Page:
Live unadulterated rock and roll is not dying, it is on hiatus. Sooner or later those bands that are fighting it out on the road, missing their friends and families, practicing on the tour bus, writing songs, and living on a meager allowance will reemerge. They are out there and they believe the most important part of music is being on stage performing. Making everyone there feel like, "Hey they are talking about me, they are looking at me, I relate with this band." But today's rock and roll is on too huge a stage, in too huge a venue for fans to be a part of it all.

The music industry today is a hoax. All of these little tight three-minute-twenty-second performances that sound like the album. My favorite thing is how the acts feel it necessary to say something not on the CD to prove they are not lip-syncing even if they are. The microphone is on for ten seconds during a break in the dance routine so you hear the singers breathing heavy and saying something clever and witty. That is a lie. Live music is unpolished; it is heavy breathing and flat voices. It is mistakes and working from those mistakes. It is the exploration of the song's possibilities and the errors one makes. It is the search for just how far you can stretch the boundaries of a particular song. That is what is exciting about music and live performances, being a part of that exploration.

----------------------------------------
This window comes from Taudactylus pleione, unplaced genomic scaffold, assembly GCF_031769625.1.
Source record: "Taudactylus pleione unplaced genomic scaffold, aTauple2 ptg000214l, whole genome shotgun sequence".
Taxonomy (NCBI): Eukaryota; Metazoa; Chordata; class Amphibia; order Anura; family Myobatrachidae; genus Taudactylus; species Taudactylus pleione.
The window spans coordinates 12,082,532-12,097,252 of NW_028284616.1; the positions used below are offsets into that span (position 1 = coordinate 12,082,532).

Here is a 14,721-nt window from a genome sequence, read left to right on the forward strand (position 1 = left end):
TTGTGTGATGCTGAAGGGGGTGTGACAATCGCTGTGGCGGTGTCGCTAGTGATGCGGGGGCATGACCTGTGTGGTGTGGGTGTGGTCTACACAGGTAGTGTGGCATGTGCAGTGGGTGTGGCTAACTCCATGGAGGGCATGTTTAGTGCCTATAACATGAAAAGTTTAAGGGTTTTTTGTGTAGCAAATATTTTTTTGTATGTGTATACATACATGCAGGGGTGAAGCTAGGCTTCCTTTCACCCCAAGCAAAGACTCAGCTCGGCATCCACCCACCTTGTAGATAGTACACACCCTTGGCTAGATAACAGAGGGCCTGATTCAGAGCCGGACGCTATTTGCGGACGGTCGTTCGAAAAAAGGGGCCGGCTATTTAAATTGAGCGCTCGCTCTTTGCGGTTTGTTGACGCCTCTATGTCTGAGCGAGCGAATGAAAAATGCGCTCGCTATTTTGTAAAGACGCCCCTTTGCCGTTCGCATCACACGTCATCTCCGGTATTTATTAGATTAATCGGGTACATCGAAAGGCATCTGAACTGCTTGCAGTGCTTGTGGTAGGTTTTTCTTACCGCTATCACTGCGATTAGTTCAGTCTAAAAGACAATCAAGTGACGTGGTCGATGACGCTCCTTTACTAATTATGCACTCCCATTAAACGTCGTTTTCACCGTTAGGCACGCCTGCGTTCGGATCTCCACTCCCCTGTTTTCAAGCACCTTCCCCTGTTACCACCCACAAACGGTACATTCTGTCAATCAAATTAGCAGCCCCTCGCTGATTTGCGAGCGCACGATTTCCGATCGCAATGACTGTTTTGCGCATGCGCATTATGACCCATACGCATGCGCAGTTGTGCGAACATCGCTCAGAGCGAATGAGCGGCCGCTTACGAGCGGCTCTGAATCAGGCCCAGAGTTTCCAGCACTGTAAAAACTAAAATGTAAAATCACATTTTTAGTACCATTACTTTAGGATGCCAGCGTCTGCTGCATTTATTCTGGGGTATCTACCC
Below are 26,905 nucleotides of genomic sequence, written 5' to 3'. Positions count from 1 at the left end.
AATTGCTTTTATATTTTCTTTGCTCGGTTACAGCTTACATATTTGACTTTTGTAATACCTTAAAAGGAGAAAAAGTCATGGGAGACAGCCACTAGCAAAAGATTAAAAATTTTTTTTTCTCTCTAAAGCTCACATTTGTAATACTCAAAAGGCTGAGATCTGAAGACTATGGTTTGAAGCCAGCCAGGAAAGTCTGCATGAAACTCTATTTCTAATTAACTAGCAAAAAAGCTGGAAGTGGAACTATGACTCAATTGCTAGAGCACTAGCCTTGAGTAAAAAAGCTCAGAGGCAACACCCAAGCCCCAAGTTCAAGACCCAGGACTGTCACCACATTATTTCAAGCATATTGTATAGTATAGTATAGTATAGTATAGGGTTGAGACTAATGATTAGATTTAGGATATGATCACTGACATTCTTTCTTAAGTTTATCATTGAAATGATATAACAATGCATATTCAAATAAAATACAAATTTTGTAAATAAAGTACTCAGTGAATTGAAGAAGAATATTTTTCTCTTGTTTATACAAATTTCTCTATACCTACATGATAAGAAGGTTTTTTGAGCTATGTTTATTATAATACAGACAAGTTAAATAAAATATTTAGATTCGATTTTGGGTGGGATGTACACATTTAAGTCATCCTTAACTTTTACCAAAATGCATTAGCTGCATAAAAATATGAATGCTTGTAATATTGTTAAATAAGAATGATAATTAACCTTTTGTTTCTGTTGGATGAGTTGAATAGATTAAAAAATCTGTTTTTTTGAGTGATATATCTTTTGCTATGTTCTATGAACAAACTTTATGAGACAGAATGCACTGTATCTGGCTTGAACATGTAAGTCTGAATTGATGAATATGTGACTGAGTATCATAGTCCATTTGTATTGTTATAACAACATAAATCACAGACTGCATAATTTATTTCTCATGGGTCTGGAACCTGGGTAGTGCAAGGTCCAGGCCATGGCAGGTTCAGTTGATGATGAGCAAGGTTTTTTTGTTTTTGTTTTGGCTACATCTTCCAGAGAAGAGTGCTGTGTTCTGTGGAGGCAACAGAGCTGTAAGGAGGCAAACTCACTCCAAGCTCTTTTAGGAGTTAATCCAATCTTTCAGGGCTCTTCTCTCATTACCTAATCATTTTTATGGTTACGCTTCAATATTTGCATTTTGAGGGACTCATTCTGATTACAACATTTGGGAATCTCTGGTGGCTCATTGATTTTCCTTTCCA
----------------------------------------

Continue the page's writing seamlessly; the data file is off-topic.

MTV and music companies have robbed people of the joy of seeing someone perform and improve upon their craft. The hoax is that single might have a hook, it might be catchy, but anyone can play the album version. You'll be hard-pressed to find many that can get on stage and perform live like Zeppelin or Springsteen in front of 50,000 screaming fans.

That is the thrill of live music. The hoax is that most of today's bands are studio acts -- three-minute wonderboys and girls selling out arenas and convincing us it is a rock and roll show. What we really should be watching are bands like U2, The Who, and all those hard acts still emerging each day from local bars, clubs, and taverns. They are building their reputations on the stage not the sound stage, and we should reward them for it.